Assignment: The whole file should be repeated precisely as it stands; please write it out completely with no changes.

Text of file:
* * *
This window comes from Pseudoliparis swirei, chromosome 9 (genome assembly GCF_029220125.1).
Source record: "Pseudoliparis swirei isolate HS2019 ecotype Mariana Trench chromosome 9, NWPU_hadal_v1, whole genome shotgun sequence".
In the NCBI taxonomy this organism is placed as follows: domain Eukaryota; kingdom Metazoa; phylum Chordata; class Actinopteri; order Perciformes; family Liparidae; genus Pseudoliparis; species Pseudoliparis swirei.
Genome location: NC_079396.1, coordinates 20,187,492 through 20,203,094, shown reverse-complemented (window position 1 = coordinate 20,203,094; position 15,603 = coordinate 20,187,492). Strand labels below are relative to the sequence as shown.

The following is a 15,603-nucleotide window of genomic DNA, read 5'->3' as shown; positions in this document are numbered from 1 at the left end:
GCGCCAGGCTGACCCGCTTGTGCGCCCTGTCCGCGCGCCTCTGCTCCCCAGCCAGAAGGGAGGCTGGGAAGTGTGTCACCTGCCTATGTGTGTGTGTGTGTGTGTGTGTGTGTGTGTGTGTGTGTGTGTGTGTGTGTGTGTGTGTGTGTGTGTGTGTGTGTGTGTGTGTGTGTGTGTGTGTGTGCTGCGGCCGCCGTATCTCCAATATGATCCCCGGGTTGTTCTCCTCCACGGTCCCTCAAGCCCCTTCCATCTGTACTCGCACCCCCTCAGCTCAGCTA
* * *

This window comes from Pseudoliparis swirei, chromosome 9 (genome assembly GCF_029220125.1).
Source record: "Pseudoliparis swirei isolate HS2019 ecotype Mariana Trench chromosome 9, NWPU_hadal_v1, whole genome shotgun sequence".
In the NCBI taxonomy this organism is placed as follows: domain Eukaryota; kingdom Metazoa; phylum Chordata; class Actinopteri; order Perciformes; family Liparidae; genus Pseudoliparis; species Pseudoliparis swirei.
Genome location: NC_079396.1, coordinates 20,187,492 through 20,203,094, shown reverse-complemented (window position 1 = coordinate 20,203,094; position 15,603 = coordinate 20,187,492). Strand labels below are relative to the sequence as shown.

The following is a 15,603-nucleotide window of genomic DNA, read 5'->3' as shown; positions in this document are numbered from 1 at the left end:
GCGCCAGGCTGACCCGCTTGTGCGCCCTGTCCGCGCGCCTCTGCTCCCCAGCCAGAAGGGAGGCTGGGAAGTGTGTCACCTGCCTATGTGTGTGTGTGTGTGTGTGTGTGTGTGTGTGTGTGTGTGTGTGTGTGTGTGTGTGTGTGTGTGTGTGTGTGTGTGTGTGTGTGTGTGTGTGTGTGTGCTGCGGCCGCCGTATCTCCAATATGATCCCCGGGTTGTTCTCCTCCACGGTCCCTCAAGCCCCTTCCATCTGTACTCGCACCCCCTCAGCTCAGCTA